Email Privacy Tester does exactly what it says – it is a way to test your email program for privacy and security leaks. And it’s free!
Created primarily to test whether your email program is giving away information about you whenever you read an email, the Email Privacy Tester also tests for security holes and bugs.
Founded by Mike Cardwell, a web developer with an impressive track record in finding and reporting security flaws, Email Privacy Tester looks for the privacy leaks, and security issues that can be exploited, and then reports them to you in realtime.
As Cardwell explains it, “it will try to exploit your email/webmail client.”
And then it lets you know if it was succesful.
Cardwell elaborates on the Email Privacy Tester site:
Some email clients perform operations when reading an email which give away information about the reader, to the sender of the message. If you enter your email address… this application will send you a specially crafted email which uses a variety of techniques, to attempt to send information back to this server when read. It will then display the results for you.
The system will send you an email, which it’s important that you open, because that is when many of the privacy leaks are triggered.
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Email Privacy Tester
You are receiving this email because somebody at IP address 184.108.40.206 entered the email address email@example.com into the form at https://emailprivacytester.com/
If this was not you, and you wish to not receive emails from this system in future, please visit my opt out page*. Please don’t mark this email as spam as it may cause difficulties for people using the Email Privacy Tester in future.
If you were the person to submit the form, and you want to look at the results page, please click here.
Please ignore anything after this line as it will probably just look like gibberish.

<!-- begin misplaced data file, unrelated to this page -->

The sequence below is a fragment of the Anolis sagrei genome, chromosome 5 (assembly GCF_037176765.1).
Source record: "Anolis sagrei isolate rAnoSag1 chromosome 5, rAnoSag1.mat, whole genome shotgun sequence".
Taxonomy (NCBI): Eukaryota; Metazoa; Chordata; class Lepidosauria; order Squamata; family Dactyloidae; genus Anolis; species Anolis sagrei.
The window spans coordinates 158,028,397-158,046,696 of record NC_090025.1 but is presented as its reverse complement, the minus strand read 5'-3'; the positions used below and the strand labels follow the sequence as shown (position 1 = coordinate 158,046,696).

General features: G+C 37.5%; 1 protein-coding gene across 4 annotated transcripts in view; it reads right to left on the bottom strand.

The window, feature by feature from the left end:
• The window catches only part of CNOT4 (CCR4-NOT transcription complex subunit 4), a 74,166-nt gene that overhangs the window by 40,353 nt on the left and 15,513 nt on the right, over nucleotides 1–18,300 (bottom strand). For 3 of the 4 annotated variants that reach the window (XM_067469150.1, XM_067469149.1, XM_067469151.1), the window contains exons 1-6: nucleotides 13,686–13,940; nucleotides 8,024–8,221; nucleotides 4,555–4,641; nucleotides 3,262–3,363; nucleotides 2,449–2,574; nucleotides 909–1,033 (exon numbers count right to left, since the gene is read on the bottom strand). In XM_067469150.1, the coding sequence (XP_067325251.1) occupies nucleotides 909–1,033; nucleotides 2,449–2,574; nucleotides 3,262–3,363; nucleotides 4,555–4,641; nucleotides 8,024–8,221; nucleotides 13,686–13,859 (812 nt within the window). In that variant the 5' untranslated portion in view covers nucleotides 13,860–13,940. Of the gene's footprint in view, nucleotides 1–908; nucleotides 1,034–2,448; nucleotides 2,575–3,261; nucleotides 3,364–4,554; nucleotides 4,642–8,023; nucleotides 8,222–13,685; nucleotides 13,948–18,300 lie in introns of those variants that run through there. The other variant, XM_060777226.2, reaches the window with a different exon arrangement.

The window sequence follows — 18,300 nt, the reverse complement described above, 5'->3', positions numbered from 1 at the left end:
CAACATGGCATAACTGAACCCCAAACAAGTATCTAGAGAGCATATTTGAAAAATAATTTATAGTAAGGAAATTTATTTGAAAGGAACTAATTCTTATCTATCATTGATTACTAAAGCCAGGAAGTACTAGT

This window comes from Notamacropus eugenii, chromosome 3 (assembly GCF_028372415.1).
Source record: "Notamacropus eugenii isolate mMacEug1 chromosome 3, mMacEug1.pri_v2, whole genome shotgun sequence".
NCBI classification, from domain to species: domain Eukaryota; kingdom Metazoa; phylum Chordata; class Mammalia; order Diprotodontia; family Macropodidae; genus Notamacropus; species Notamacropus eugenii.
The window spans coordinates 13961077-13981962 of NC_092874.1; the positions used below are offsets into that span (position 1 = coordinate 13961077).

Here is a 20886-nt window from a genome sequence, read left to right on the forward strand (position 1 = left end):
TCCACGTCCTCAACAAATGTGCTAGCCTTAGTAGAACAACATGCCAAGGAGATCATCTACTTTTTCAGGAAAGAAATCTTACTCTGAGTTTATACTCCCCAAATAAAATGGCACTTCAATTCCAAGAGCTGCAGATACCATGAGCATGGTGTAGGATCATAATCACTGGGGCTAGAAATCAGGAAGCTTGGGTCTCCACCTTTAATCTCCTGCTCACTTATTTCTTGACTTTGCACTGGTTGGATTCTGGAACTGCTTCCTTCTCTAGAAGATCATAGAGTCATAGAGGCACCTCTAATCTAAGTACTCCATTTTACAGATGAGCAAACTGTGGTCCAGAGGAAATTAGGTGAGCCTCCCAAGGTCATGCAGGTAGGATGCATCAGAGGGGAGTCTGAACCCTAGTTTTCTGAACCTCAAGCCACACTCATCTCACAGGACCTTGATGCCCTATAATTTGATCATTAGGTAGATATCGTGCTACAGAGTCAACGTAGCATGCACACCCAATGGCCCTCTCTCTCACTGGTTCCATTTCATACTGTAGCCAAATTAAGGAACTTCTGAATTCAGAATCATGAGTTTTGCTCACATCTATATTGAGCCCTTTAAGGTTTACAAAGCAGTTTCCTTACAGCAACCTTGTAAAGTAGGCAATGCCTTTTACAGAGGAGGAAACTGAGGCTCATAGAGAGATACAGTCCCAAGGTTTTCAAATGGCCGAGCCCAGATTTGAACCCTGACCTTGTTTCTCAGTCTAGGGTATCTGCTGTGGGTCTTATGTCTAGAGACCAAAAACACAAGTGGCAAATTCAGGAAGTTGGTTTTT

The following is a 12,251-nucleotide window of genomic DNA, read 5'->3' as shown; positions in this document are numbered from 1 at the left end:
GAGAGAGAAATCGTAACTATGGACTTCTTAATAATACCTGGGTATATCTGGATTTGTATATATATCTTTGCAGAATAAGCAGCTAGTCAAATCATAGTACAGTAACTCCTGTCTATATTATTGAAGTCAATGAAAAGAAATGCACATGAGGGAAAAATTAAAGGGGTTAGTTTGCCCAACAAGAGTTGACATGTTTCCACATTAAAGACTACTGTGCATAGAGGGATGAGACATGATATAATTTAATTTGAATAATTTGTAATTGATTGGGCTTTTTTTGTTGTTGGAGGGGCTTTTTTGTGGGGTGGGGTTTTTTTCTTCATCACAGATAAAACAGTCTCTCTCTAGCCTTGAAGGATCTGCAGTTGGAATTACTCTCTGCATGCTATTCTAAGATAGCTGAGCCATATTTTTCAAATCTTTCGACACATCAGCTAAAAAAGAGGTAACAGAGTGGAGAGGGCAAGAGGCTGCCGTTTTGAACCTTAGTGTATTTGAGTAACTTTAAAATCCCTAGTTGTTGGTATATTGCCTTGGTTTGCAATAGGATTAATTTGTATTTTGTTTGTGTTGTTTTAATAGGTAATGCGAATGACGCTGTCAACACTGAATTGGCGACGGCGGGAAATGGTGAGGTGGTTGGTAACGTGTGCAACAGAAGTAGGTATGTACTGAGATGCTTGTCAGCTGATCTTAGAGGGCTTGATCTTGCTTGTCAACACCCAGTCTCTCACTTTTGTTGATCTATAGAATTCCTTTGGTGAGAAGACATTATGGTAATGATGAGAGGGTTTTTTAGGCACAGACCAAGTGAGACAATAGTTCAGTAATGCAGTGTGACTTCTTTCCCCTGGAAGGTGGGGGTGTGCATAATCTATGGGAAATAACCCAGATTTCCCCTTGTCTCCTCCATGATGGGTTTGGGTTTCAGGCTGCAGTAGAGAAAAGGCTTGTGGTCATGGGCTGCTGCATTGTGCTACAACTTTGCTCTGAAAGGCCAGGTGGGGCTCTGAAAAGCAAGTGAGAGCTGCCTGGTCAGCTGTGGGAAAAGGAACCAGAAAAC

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*Note that with respect to the opt-out language in the email, Cardwell explains that, because he doesn’t actually keep your email address on a list, what you are “opting out” of is allowing anybody to send you any further test emails through his system.
Once you open the email, if one of the nearly 40 tests are triggered, the test buttons at the website will turn red.
What’s really cool is that you can click on each test, and there is an explanation of what it is testing for, and what the privacy or security risk is if your email program fails the test.
Failing the above DNS Prefetch Anchor test means, according to the site, “Some email clients and web browsers perform DNS pre-fetching on URLs in Anchor tags of emails. This test wont leak your IP address, but it will leak the IP address of your DNS resolvers, which can provide information on which ISP you’re using and potentially your general location.
Some mail servers do DNS lookups on these URLs as part of their spam filtering process, so you may see the IP address of the mail servers DNS resolvers here, as well as, or instead of, your own.”
You can perform your own Email Privacy Test here. It’s a quick and easy test of your email privacy.
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